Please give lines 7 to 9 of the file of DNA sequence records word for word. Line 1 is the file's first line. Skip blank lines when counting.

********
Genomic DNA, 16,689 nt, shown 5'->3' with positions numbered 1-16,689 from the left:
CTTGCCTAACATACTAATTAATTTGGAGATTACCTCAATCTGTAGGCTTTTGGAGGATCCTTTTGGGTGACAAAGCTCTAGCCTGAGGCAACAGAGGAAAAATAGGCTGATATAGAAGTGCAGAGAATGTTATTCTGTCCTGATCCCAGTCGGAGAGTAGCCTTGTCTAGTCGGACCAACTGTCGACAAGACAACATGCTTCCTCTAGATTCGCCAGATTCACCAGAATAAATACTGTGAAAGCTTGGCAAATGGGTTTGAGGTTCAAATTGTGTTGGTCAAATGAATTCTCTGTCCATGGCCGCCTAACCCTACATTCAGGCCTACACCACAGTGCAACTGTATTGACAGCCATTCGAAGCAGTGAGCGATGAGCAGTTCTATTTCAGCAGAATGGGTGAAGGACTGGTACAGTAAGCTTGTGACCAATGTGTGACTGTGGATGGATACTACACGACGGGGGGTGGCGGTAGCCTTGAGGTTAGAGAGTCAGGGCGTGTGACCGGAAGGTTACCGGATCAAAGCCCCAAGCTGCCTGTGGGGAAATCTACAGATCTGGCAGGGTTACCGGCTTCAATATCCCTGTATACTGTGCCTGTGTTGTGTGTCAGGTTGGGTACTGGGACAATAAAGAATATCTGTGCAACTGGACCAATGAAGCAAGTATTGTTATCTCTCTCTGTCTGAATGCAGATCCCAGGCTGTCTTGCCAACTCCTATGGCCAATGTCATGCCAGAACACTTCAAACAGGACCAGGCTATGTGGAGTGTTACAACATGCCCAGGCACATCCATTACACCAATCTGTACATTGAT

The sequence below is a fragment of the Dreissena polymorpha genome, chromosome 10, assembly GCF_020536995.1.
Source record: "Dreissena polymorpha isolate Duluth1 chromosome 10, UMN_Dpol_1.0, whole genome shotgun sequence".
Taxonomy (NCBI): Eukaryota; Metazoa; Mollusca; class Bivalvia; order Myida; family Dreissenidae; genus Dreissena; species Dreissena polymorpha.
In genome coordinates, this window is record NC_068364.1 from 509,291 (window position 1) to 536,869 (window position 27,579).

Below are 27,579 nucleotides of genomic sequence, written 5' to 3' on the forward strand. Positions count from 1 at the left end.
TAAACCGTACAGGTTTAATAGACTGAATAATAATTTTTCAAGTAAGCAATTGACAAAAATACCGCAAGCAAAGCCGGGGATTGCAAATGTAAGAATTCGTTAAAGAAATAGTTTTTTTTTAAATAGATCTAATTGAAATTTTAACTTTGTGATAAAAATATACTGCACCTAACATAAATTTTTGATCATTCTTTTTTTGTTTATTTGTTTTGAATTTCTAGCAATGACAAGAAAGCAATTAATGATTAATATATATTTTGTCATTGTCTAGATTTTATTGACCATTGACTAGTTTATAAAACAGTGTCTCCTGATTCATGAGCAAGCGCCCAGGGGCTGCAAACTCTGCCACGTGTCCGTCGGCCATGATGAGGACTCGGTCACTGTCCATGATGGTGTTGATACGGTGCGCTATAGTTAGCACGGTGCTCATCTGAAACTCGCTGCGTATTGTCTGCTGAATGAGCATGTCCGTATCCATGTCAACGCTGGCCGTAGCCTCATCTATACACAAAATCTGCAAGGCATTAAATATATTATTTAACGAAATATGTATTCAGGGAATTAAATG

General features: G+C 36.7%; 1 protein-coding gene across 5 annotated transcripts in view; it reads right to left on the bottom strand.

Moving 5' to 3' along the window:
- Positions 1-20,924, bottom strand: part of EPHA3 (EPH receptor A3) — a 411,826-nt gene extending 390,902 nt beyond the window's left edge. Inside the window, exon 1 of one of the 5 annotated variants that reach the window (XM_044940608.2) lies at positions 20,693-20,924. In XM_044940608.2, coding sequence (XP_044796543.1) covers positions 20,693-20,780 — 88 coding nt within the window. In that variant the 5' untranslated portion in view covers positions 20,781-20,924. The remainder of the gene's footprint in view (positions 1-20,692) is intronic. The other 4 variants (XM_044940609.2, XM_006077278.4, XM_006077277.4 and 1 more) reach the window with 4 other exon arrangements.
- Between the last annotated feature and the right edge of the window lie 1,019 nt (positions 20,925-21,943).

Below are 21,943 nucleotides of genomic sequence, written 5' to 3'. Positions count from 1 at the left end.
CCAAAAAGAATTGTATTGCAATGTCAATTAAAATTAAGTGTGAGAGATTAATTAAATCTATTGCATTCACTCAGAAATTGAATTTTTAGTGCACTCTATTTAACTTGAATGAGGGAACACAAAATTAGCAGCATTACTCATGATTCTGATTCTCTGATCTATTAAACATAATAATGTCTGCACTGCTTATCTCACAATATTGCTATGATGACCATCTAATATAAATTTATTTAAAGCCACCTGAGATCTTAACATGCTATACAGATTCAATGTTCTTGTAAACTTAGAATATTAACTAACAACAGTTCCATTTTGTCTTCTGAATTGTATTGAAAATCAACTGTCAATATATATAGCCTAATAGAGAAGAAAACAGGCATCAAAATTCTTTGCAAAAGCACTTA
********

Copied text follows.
Below are 27,579 nucleotides of genomic sequence, written 5' to 3' on the forward strand. Positions count from 1 at the left end.
TAAACCGTACAGGTTTAATAGACTGAATAATAATTTTTCAAGTAAGCAATTGACAAAAATACCGCAAGCAAAGCCGGGGATTGCAAATGTAAGAATTCGTTAAAGAAATAGTTTTTTTTTAAATAGATCTAATTGAAATTTTAACTTTGTGATAAAAATATACTGCACCTAACATAAATTTTTGATCATTCTTTTTTTGTTTATTTGTTTTGAATTTCTAGCAATGACAAGAAAGCAATTAATGATTAATATATATTTTGTCATTGTCTAGATTTTATTGACCATTGACTAGTTTATAAAACAGTGTCTCCTGATTCATGAGCAAGCGCCCAGGGGCTGCAAACTCTGCCACGTGTCCGTCGGCCATGATGAGGACTCGGTCACTGTCCATGATGGTGTTGATACGGTGCGCTATAGTTAGCACGGTGCTCATCTGAAACTCGCTGCGTATTGTCTGCTGAATGAGCATGTCCGTATCCATGTCAACGCTGGCCGTAGCCTCATCTATACACAAAATCTGCAAGGCATTAAATATATTATTTAACGAAATATGTATTCAGGGAATTAAATG

General features: G+C 36.7%; 1 protein-coding gene across 5 annotated transcripts in view; it reads right to left on the bottom strand.